PowerShell Great Debate: What's Write-Verbose For?

This was a fascinating thing to see throughout The Scripting Games this year: When exactly should you use Write-Verbose, and why? The same question applies to Write-Debug.

  • "I use Write-Debug to provide developer-level comments in my scripts, since I can turn it on with -Debug to see variable contents."
  • "I use Write-Verbose to provide developer-level comments in my scripts, since I can turn it on with -Debug to see variable contents."

See what I mean? Some folks will suggest that Verbose is for "user-friendly status messages;" others eschew Debug entirely and prefer PSBreakpoints for that functionality.

What guidance would you offer for using Write-Verbose and Write-Debug in a script?

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About the Author

Don Jones

Don Jones is a Windows PowerShell MVP, author of several Windows PowerShell books (and other IT books), Co-founder and President/CEO of PowerShell.org, PowerShell columnist for Microsoft TechNet Magazine, PowerShell educator, and designer/author of several Windows PowerShell courses (including Microsoft's). Power to the shell!

7 Comments

  1. I try to use write-debug statements to help with the implementation (things like variable values, counts, etc.). I use write-verbose to provide information to the end-user, like verbal progress indicators (processing object XXX, Finished writing file, etc.).

  2. Pretty much what Mike said. The audience for Write-Verbose is whoever is running my code. The audience for Write-Debug is me (or anyone else maintaining / debugging the code).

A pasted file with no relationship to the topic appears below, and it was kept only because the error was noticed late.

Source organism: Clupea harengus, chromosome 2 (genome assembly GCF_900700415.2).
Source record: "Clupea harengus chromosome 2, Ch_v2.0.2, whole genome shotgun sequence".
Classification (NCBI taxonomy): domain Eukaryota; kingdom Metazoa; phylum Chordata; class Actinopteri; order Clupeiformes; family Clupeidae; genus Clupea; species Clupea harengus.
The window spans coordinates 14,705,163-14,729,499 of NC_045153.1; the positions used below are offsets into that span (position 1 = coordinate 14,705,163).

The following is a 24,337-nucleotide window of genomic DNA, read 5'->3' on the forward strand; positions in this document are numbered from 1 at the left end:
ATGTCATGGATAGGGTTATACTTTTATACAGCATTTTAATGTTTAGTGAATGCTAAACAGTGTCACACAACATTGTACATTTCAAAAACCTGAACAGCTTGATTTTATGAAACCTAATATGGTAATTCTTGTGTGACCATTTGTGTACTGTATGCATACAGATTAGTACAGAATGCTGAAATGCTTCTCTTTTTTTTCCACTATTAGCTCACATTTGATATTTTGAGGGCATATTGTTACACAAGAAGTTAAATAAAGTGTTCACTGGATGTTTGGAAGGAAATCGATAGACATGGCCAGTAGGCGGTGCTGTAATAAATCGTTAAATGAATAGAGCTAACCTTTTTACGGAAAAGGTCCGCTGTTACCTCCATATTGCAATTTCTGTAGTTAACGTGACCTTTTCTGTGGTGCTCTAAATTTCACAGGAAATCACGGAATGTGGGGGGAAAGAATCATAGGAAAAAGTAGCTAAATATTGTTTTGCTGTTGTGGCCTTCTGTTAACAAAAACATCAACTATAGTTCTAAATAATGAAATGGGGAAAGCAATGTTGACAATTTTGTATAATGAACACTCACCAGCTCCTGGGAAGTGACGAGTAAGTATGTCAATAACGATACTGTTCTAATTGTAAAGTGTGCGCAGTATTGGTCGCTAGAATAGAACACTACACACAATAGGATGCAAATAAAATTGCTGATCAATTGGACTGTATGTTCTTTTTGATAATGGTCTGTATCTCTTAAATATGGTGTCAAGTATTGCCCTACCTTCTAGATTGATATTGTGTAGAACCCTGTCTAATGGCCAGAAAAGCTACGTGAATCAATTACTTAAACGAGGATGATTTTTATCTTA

3. I use:

    Write-Verbose for macro level / informative.
    Write-Debug for micro level / investigative.

    Subject to change, given compelling arguments.

    • I just stole your wording from the Comment-Based Help debate (which was better than what I posted over there). Same answer, slightly different topic. 🙂

  4. Like Dave Wyatt is saying: the audience for Write-Debug is me; the audience for Write-Verbose is for who is running code and wanting to see what's happening.

    I use PowerShell primarily for custom application deployment purposes, so my scripts are very chatty: the flow of the deployment is written to screen and transcript using Write-Host. I added a Write-XXVerbose cmdlet that I use to have the deployment cmdlets spit out more internal information about the flow; it has its own $XXVerbosePreference variable, but adheres to $VerbosePreference and the -Verbose switch.

  5. One way that I use both:

    Write-Verbose is great for telling me what information is being updated when. Example 3000 AD users are being updated with information. I know which user it's on and some repeated information

    I use Write-Debug to tell me every stage it's on, and what information is being handed off. If data is going into a function that then calls other functions. I can determine where it is in the flow of data, and if the information is changing, what its current state is.
    Errors in data do not always lead to the script stopping, so this helps in tracing the information.

    This become very useful when we have many custom scheme fields for other applications to propagate. But the data has lots of scrubbing, reformatting occurring before being inserted. In some situations there is conditional logic in place to determine what data needs to be inserted for a user that is part of say a certain group. That leads to several functions, some calling other functions to process the information.

    For less complex scripts, I follow the previous mentioned formula that Write-Debug is for me, and Write-Verbose is for the user running the script in a console, allowing for write-verbose to be turned off when it’s a scheduled task also.